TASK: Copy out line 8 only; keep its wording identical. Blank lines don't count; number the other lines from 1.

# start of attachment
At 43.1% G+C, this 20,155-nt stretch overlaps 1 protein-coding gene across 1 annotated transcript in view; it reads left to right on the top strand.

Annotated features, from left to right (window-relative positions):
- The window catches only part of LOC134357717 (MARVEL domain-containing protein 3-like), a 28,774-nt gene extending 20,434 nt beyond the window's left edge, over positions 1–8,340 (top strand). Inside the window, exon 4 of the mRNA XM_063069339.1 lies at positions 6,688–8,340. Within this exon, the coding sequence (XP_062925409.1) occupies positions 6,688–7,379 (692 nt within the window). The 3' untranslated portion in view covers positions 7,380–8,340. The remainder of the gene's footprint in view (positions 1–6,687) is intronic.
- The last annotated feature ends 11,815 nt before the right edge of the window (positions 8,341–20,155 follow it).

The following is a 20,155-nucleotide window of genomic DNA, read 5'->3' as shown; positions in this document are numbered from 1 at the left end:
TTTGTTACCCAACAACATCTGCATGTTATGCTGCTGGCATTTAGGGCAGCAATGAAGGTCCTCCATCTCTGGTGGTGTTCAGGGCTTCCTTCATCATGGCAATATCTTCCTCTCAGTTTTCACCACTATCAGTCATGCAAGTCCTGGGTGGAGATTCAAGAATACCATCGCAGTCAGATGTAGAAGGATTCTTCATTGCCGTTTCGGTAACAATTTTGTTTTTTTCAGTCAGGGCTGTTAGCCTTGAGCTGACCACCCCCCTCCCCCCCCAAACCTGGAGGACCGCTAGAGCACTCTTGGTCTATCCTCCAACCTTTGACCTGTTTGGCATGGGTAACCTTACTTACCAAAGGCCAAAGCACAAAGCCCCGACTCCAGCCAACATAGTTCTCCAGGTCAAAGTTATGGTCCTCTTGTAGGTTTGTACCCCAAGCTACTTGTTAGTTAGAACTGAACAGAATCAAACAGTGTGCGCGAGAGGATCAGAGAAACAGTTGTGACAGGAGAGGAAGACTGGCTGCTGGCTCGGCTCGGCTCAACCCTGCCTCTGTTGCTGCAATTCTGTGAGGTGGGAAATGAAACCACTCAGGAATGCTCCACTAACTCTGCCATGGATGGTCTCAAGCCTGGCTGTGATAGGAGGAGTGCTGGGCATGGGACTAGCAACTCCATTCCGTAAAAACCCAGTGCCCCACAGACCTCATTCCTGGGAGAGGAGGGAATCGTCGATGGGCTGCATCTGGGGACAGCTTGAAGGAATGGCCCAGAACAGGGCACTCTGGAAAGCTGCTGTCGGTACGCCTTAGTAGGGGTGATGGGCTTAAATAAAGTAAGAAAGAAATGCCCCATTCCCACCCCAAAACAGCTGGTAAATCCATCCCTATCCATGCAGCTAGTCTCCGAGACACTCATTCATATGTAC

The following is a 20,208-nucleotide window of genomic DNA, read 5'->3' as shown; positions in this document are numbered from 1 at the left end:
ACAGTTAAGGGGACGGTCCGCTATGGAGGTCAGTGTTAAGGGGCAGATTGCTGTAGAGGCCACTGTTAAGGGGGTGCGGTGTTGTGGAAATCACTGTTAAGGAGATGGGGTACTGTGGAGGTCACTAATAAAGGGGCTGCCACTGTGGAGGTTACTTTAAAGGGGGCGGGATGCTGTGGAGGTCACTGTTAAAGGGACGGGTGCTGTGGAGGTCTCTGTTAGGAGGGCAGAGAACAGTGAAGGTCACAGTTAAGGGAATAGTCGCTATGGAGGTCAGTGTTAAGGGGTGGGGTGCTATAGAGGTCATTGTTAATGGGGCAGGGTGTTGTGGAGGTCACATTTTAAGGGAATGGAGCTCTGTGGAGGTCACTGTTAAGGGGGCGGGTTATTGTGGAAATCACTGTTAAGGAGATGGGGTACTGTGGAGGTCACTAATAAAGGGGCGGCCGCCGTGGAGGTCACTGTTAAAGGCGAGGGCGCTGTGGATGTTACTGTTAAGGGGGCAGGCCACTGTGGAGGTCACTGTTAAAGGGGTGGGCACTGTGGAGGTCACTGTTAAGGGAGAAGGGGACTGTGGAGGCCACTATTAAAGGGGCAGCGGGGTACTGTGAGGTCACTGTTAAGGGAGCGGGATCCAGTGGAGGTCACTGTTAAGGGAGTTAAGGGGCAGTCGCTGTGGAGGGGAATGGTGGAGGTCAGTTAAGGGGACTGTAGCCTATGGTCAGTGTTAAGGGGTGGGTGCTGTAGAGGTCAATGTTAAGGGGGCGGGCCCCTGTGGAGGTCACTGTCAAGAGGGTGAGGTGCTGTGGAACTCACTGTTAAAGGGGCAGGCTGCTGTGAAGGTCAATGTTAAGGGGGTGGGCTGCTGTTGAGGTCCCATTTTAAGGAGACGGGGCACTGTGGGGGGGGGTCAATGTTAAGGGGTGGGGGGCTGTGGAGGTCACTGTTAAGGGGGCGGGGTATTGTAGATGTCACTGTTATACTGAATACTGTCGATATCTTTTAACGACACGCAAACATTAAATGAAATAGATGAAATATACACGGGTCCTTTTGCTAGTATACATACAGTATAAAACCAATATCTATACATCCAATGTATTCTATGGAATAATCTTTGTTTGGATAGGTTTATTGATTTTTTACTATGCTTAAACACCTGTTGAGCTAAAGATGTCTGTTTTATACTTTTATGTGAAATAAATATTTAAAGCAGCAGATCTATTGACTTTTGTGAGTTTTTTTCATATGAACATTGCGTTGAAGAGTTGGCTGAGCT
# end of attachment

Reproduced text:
ACAGTTAAGGGGACGGTCCGCTATGGAGGTCAGTGTTAAGGGGCAGATTGCTGTAGAGGCCACTGTTAAGGGGGTGCGGTGTTGTGGAAATCACTGTTAAGGAGATGGGGTACTGTGGAGGTCACTAATAAAGGGGCTGCCACTGTGGAGGTTACTTTAAAGGGGGCGGGATGCTGTGGAGGTCACTGTTAAAGGGACGGGTGCTGTGGAGGTCTCTGTTAGGAGGGCAGAGAACAGTGAAGGTCACAGTTAAGGGAATAGTCGCTATGGAGGTCAGTGTTAAGGGGTGGGGTGCTATAGAGGTCATTGTTAATGGGGCAGGGTGTTGTGGAGGTCACATTTTAAGGGAATGGAGCTCTGTGGAGGTCACTGTTAAGGGGGCGGGTTATTGTGGAAATCACTGTTAAGGAGATGGGGTACTGTGGAGGTCACTAATAAAGGGGCGGCCGCCGTGGAGGTCACTGTTAAAGGCGAGGGCGCTGTGGATGTTACTGTTAAGGGGGCAGGCCACTGTGGAGGTCACTGTTAAAGGGGTGGGCACTGTGGAGGTCACTGTTAAGGGAGAAGGGGACTGTGGAGGCCACTATTAAAGGGGCAGCGGGGTACTGTGAGGTCACTGTTAAGGGAGCGGGATCCAGTGGAGGTCACTGTTAAGGGAGTTAAGGGGCAGTCGCTGTGGAGGGGAATGGTGGAGGTCAGTTAAGGGGACTGTAGCCTATGGTCAGTGTTAAGGGGTGGGTGCTGTAGAGGTCAATGTTAAGGGGGCGGGCCCCTGTGGAGGTCACTGTCAAGAGGGTGAGGTGCTGTGGAACTCACTGTTAAAGGGGCAGGCTGCTGTGAAGGTCAATGTTAAGGGGGTGGGCTGCTGTTGAGGTCCCATTTTAAGGAGACGGGGCACTGTGGGGGGGGGTCAATGTTAAGGGGTGGGGGGCTGTGGAGGTCACTGTTAAGGGGGCGGGGTATTGTAGATGTCACTGTTATACTGAATACTGTCGATATCTTTTAACGACACGCAAACATTAAATGAAATAGATGAAATATACACGGGTCCTTTTGCTAGTATACATACAGTATAAAACCAATATCTATACATCCAATGTATTCTATGGAATAATCTTTGTTTGGATAGGTTTATTGATTTTTTACTATGCTTAAACACCTGTTGAGCTAAAGATGTCTGTTTTATACTTTTATGTGAAATAAATATTTAAAGCAGCAGATCTATTGACTTTTGTGAGTTTTTTTCATATGAACATTGCGTTGAAGAGTTGGCTGAGCT